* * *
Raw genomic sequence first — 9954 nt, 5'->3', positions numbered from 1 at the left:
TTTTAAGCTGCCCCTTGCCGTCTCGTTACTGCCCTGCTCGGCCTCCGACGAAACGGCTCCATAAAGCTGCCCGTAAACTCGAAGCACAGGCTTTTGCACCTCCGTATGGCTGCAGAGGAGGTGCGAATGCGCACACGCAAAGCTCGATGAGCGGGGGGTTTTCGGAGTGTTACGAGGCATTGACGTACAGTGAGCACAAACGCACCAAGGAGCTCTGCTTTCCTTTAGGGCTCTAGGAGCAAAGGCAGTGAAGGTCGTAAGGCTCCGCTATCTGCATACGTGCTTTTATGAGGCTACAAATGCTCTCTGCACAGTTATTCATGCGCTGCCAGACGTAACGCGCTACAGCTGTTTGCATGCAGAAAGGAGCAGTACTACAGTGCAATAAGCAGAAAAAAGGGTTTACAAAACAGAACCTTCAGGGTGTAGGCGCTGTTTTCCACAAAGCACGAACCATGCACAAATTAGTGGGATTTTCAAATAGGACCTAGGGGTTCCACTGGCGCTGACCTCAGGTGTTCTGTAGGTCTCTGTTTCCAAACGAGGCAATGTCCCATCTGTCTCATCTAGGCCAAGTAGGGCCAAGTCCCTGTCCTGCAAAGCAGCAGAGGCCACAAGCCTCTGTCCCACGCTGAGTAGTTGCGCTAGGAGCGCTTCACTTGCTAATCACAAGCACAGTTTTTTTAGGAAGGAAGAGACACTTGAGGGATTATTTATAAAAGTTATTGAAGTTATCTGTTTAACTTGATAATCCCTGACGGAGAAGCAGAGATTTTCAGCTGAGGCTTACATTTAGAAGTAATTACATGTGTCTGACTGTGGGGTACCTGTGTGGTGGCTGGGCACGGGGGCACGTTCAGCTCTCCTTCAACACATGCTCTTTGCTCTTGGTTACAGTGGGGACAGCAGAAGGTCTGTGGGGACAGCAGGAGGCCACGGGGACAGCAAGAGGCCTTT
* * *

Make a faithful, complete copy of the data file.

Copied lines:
Raw genomic sequence first — 9954 nt, 5'->3', positions numbered from 1 at the left:
TTTTAAGCTGCCCCTTGCCGTCTCGTTACTGCCCTGCTCGGCCTCCGACGAAACGGCTCCATAAAGCTGCCCGTAAACTCGAAGCACAGGCTTTTGCACCTCCGTATGGCTGCAGAGGAGGTGCGAATGCGCACACGCAAAGCTCGATGAGCGGGGGGTTTTCGGAGTGTTACGAGGCATTGACGTACAGTGAGCACAAACGCACCAAGGAGCTCTGCTTTCCTTTAGGGCTCTAGGAGCAAAGGCAGTGAAGGTCGTAAGGCTCCGCTATCTGCATACGTGCTTTTATGAGGCTACAAATGCTCTCTGCACAGTTATTCATGCGCTGCCAGACGTAACGCGCTACAGCTGTTTGCATGCAGAAAGGAGCAGTACTACAGTGCAATAAGCAGAAAAAAGGGTTTACAAAACAGAACCTTCAGGGTGTAGGCGCTGTTTTCCACAAAGCACGAACCATGCACAAATTAGTGGGATTTTCAAATAGGACCTAGGGGTTCCACTGGCGCTGACCTCAGGTGTTCTGTAGGTCTCTGTTTCCAAACGAGGCAATGTCCCATCTGTCTCATCTAGGCCAAGTAGGGCCAAGTCCCTGTCCTGCAAAGCAGCAGAGGCCACAAGCCTCTGTCCCACGCTGAGTAGTTGCGCTAGGAGCGCTTCACTTGCTAATCACAAGCACAGTTTTTTTAGGAAGGAAGAGACACTTGAGGGATTATTTATAAAAGTTATTGAAGTTATCTGTTTAACTTGATAATCCCTGACGGAGAAGCAGAGATTTTCAGCTGAGGCTTACATTTAGAAGTAATTACATGTGTCTGACTGTGGGGTACCTGTGTGGTGGCTGGGCACGGGGGCACGTTCAGCTCTCCTTCAACACATGCTCTTTGCTCTTGGTTACAGTGGGGACAGCAGAAGGTCTGTGGGGACAGCAGGAGGCCACGGGGACAGCAAGAGGCCTTT